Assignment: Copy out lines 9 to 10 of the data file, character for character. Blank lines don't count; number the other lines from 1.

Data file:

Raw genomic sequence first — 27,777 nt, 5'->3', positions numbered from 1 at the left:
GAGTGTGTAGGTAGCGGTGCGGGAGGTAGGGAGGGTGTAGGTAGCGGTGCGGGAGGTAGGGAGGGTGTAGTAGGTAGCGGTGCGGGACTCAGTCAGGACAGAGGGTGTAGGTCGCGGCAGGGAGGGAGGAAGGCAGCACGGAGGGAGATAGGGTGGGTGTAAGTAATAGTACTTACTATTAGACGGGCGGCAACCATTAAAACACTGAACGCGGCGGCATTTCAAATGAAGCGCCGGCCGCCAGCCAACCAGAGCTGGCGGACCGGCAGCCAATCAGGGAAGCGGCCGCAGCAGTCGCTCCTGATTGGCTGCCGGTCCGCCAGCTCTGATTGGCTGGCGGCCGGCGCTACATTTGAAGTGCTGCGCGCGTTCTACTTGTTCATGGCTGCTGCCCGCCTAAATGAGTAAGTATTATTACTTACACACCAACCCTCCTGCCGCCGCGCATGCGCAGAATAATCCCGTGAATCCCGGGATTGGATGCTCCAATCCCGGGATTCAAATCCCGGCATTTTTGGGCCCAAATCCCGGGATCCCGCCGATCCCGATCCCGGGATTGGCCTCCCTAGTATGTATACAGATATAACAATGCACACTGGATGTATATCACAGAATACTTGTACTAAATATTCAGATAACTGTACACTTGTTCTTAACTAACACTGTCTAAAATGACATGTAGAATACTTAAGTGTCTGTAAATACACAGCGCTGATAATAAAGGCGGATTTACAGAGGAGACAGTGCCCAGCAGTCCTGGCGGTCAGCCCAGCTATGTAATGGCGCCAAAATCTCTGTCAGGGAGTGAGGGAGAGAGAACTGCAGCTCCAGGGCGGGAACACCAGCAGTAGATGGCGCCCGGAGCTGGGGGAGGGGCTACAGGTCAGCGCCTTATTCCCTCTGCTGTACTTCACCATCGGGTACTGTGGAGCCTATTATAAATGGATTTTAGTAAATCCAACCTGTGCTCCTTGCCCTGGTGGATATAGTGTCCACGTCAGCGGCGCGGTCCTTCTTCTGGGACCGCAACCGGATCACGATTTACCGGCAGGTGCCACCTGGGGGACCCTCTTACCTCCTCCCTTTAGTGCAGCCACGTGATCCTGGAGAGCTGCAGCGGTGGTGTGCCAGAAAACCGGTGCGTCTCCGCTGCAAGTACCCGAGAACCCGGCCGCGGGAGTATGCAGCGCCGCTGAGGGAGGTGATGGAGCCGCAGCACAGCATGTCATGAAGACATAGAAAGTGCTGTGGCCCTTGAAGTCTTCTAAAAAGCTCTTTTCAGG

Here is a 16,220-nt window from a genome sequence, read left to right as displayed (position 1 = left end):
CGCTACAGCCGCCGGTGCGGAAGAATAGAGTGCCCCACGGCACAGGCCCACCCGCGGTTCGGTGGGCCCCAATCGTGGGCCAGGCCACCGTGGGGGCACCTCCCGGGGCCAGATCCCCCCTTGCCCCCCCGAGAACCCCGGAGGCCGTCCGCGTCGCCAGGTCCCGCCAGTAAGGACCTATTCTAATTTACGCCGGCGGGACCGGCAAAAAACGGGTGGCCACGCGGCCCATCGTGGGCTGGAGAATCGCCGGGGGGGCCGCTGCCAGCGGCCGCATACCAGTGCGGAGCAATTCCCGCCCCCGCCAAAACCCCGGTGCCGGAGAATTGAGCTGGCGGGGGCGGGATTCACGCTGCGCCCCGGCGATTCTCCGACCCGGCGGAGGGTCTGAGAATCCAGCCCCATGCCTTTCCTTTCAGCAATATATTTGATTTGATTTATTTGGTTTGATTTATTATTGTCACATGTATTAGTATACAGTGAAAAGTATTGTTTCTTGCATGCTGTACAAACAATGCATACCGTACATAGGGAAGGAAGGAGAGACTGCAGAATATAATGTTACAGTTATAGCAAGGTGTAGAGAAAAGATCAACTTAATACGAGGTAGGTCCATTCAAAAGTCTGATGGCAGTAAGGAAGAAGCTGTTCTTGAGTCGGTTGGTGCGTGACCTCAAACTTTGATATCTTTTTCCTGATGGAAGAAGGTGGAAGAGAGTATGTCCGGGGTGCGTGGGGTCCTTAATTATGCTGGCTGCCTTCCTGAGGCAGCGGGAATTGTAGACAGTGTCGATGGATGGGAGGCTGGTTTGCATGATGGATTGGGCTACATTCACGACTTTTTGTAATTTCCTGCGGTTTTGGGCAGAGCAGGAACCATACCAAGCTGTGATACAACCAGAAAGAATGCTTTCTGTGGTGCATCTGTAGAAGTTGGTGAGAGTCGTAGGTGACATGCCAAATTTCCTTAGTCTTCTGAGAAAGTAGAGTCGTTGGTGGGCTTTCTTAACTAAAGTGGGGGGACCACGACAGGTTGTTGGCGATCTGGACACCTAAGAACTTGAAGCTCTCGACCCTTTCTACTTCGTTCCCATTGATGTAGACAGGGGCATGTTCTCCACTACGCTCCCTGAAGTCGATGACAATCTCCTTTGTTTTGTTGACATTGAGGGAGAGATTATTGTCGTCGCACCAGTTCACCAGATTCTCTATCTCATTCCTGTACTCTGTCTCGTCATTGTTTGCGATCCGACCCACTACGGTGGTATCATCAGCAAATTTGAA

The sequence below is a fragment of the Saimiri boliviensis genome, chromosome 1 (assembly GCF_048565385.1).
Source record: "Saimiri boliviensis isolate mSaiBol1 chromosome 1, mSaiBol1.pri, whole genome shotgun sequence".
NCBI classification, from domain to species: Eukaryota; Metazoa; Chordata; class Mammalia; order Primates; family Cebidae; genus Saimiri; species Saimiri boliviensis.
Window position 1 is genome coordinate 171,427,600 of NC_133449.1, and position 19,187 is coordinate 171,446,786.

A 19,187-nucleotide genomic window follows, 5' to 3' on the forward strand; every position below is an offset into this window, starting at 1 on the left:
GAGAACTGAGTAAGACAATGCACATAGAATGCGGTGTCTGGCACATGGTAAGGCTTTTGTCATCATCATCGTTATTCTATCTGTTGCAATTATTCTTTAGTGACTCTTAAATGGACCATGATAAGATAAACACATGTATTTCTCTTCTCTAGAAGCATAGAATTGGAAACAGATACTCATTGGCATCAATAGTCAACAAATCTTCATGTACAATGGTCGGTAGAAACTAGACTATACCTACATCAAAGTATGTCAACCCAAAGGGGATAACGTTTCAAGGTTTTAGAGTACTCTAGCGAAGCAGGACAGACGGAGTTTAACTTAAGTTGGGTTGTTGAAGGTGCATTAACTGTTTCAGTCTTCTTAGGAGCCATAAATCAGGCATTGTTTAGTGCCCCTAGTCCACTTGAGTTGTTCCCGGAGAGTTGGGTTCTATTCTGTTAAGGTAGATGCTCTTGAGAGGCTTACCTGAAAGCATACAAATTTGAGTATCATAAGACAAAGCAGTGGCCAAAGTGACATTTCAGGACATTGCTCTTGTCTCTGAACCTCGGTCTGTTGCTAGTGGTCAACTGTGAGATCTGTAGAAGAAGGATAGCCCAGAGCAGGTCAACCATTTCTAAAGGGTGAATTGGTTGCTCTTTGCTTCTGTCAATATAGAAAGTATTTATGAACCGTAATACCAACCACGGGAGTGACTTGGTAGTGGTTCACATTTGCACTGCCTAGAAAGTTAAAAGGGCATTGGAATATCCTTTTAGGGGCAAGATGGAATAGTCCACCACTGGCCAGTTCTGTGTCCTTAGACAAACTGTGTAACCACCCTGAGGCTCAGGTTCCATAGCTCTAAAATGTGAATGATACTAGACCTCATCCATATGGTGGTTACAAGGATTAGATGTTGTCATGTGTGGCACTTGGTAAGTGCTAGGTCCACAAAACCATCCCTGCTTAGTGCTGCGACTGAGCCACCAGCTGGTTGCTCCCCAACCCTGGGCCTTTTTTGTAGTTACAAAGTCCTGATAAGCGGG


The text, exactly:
A 19,187-nucleotide genomic window follows, 5' to 3' on the forward strand; every position below is an offset into this window, starting at 1 on the left:
GAGAACTGAGTAAGACAATGCACATAGAATGCGGTGTCTGGCACATGGTAAGGCTTTTGTCATCATCATCGTTATTCTATCTGTTGCAATTATTCTTTAGTGACTCTTAAATGGACCATGATAAGATAAACACATGTATTTCTCTTCTCTAGAAGCATAGAATTGGAAACAGATACTCATTGGCATCAATAGTCAACAAATCTTCATGTACAATGGTCGGTAGAAACTAGACTATACCTACATCAAAGTATGTCAACCCAAAGGGGATAACGTTTCAAGGTTTTAGAGTACTCTAGCGAAGCAGGACAGACGGAGTTTAACTTAAGTTGGGTTGTTGAAGGTGCATTAACTGTTTCAGTCTTCTTAGGAGCCATAAATCAGGCATTGTTTAGTGCCCCTAGTCCACTTGAGTTGTTCCCGGAGAGTTGGGTTCTATTCTGTTAAGGTAGATGCTCTTGAGAGGCTTACCTGAAAGCATACAAATTTGAGTATCATAAGACAAAGCAGTGGCCAAAGTGACATTTCAGGACATTGCTCTTGTCTCTGAACCTCGGTCTGTTGCTAGTGGTCAACTGTGAGATCTGTAGAAGAAGGATAGCCCAGAGCAGGTCAACCATTTCTAAAGGGTGAATTGGTTGCTCTTTGCTTCTGTCAATATAGAAAGTATTTATGAACCGTAATACCAACCACGGGAGTGACTTGGTAGTGGTTCACATTTGCACTGCCTAGAAAGTTAAAAGGGCATTGGAATATCCTTTTAGGGGCAAGATGGAATAGTCCACCACTGGCCAGTTCTGTGTCCTTAGACAAACTGTGTAACCACCCTGAGGCTCAGGTTCCATAGCTCTAAAATGTGAATGATACTAGACCTCATCCATATGGTGGTTACAAGGATTAGATGTTGTCATGTGTGGCACTTGGTAAGTGCTAGGTCCACAAAACCATCCCTGCTTAGTGCTGCGACTGAGCCACCAGCTGGTTGCTCCCCAACCCTGGGCCTTTTTTGTAGTTACAAAGTCCTGATAAGCGGG